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The Spokesman-Review Newspaper
Spokane, Washington  Est. May 19, 1883

West Linn riverfront mansion, unfinished for 25 years, back on auction block starting at $3.25 million

By Janet Eastman Oregonian

Hollywood Video stores have long been shuttered but the story of founder Mark Wattles’ secluded West Linn mansion, unfinished for 25 years, keeps developing. The 32-acre estate, positioned on a peninsula on the Willamette River, is back on the auction block Saturday with a reserve of $3.25 million.

The highest bidder could walk away with existing building permits for a home closer to the water than current land-use regulations allow and a history unlike any other.

Wattles, best known for starting and selling the once-successful video store chain and buying bankrupt Ultimate Electronics, paid $1.25 million for the undeveloped site in 1994. He said he then poured $12 million into creating an entertainment-centric compound for his family.

The native Oregonian envisioned a trophy home as large as a football field with access to 2,700 feet of private shoreline.

“I don’t think there is a nicer place than that point,” said Wattles, who added that he went “overboard” with his plans for the house, explaining that he was in his 30s at the time.

The 50,000-square-foot mansion’s framework and partial exterior were erected after permits were approved in 1996 and Wattles had won a highly publicized legal challenge filed by a neighbor, who was aided by land-use group 1000 Friends of Oregon.

But construction stalled after Wattles moved with his wife and five children to Las Vegas to benefit from tax advantages and escape the spotlight, he said.

The gated property was left frozen in time.

In 2018, Richard L. Stanley of Camas, Washington, paid $2,270,000 at an auction for the three-story structure with walls, long covered in waterproof Tyvek, but no windows or finished floors.

Stanley, who started Rick’s Custom Fencing & Decking and owns lumber yards in Oregon, planned to create a Tuscan villa-style vineyard estate. Instead, he listed the one-of-a-kind property for sale in 2020 at $3,999,999. No buyer stepped forward.

He had renderings drawn of a grand ballroom, an automotive salon with a drive-up bar and a wine vault to store bottles made from grapes grown on the property.

No vineyard has been planted, but five acres of blueberries qualify the property, zoned exclusive farm use (EFU), for reduced taxes.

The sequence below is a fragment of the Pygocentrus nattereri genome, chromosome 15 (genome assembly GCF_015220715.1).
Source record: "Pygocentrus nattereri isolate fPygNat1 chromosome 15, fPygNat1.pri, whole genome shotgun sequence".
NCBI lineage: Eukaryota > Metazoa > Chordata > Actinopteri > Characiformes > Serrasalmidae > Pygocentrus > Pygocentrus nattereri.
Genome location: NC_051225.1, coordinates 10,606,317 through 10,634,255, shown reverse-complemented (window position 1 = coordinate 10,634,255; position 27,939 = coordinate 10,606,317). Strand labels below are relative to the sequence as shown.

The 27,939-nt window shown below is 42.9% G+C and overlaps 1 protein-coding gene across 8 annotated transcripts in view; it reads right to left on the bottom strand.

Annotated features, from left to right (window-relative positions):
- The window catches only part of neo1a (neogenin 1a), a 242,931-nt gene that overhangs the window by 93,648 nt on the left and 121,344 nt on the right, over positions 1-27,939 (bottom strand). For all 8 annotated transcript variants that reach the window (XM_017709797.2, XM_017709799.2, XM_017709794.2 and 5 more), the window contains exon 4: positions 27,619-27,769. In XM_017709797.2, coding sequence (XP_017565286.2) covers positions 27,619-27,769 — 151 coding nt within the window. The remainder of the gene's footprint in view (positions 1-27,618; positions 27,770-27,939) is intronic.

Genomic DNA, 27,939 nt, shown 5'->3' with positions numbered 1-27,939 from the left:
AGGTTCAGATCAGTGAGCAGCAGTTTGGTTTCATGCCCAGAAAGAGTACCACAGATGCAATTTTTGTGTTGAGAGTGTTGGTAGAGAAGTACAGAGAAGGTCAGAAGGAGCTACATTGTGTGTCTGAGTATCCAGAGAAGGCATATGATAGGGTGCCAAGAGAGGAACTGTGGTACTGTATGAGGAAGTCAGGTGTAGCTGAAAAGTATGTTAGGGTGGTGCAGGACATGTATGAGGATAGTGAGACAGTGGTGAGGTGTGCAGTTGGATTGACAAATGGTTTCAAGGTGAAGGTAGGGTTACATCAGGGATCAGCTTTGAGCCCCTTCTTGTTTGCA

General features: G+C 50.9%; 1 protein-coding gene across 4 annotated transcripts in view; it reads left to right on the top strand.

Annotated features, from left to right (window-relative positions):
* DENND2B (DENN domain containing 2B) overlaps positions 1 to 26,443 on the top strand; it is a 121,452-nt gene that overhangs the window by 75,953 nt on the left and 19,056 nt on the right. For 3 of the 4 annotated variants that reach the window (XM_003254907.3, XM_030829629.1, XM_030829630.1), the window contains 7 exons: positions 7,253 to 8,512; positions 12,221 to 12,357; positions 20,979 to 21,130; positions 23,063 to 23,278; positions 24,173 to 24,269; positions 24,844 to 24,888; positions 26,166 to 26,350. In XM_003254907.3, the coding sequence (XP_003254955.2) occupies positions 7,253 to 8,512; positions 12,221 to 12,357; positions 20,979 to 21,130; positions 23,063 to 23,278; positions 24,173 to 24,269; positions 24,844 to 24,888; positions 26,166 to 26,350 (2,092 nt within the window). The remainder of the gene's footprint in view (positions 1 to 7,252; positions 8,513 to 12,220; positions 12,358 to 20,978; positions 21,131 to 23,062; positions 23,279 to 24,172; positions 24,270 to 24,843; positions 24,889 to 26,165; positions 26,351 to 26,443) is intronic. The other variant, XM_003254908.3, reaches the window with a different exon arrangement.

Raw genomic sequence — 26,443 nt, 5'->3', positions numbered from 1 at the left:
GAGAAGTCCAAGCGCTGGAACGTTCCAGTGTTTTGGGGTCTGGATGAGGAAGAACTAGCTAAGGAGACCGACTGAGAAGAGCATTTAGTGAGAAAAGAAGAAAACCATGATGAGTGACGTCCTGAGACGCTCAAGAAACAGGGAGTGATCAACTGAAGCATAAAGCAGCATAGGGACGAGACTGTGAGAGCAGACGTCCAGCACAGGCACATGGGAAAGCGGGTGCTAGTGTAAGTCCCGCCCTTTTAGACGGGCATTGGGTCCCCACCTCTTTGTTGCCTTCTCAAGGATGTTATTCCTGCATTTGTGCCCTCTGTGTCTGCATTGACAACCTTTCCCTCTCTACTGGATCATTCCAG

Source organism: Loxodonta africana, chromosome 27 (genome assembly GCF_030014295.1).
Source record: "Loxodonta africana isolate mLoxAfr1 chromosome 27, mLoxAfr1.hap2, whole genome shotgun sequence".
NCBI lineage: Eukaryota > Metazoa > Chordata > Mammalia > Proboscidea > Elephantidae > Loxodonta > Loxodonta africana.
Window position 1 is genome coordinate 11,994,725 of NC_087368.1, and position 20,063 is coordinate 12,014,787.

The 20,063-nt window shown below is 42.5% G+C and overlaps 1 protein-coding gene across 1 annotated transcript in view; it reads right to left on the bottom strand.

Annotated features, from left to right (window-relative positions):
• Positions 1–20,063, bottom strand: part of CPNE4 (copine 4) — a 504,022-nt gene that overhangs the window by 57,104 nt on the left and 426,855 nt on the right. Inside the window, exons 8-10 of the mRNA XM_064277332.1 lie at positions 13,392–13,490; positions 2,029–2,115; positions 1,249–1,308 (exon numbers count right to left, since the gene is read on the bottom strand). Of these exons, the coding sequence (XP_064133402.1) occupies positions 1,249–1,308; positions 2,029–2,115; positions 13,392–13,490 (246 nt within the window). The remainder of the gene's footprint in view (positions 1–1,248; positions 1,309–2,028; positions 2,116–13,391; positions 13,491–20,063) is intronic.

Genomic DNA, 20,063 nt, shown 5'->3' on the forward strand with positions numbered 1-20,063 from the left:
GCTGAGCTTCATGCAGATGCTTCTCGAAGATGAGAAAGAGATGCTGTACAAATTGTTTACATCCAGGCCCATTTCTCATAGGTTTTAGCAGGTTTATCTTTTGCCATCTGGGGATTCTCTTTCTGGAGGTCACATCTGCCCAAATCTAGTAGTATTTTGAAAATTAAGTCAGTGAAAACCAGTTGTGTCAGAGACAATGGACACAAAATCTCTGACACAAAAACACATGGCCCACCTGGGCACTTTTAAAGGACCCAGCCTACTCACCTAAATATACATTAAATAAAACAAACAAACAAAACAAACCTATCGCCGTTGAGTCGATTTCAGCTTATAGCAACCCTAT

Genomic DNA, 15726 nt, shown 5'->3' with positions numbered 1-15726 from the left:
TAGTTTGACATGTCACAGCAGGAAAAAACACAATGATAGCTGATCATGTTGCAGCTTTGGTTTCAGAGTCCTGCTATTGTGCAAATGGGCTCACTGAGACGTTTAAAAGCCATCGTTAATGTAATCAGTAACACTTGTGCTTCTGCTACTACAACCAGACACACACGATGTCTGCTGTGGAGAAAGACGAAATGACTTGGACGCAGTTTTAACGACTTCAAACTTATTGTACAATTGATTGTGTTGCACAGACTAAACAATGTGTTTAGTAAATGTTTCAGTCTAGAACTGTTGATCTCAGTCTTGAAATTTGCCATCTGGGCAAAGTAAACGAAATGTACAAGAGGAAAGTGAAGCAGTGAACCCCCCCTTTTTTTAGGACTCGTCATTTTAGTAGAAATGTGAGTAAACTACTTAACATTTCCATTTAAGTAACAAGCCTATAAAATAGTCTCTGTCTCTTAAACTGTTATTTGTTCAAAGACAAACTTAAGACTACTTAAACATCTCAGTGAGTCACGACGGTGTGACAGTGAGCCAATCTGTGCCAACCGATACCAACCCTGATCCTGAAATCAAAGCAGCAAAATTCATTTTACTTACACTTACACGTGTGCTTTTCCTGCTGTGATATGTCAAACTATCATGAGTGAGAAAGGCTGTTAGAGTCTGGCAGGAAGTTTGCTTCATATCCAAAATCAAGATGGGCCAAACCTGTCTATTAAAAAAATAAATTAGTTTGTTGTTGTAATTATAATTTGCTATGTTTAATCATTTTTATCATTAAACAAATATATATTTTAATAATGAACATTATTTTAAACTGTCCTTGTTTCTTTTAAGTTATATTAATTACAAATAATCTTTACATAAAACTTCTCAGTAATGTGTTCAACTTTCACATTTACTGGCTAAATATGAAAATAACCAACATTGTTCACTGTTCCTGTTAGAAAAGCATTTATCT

Clackamas County assessed the property at $2.4 million. Annual taxes are about $32,000.

The owner can make money from agriculture, equestrian or other farm-related businesses but cannot develop the land into smaller parcels, according to EFU land-use restrictions.

The estate has irrigation rights for 29 acres, a well and plumbing for ponds and water features.

Marketing materials from Kendra Ratcliff of Luxe Christies International Real Estate explain to potential buyers that the property was once listed for $38 million as a “to-be-completed, fully furnished residence.”

Ratcliff said the new owner of the estate, now named Pacific Place and with the address of 32088 S.W. Peach Cove Road, could add such luxury features as:

  • A helicopter pad for a quick commute to downtown Portland
  • A boat dock for river access from the backyard
  • A full-size basketball or tennis court or an indoor swimming pool under a 25-foot-tall ceiling

The entire lower level of the massive structure, planned as a 60-car showroom, garage and mechanic space with heated and cooled concrete floors, could store a vintage auto collection, or become a bowling alley or a shooting range

Original architectural plans called for the mansion to have a circular staircase and a glass atrium that opened to a great room with two-story plates of glass. Also on the drawing board were media rooms, home offices and nine bedrooms.

The master suite, consuming half of the top floor, was to have a 1,200-square-foot closet, private theater room, kitchenette, his and hers bathrooms, two sitting areas and two wraparound decks.

Bidders must register with Platinum Luxury Auctions and show proof of funds. Live, in-person and remote bidding is scheduled to start at 11 a.m. on Oct. 30.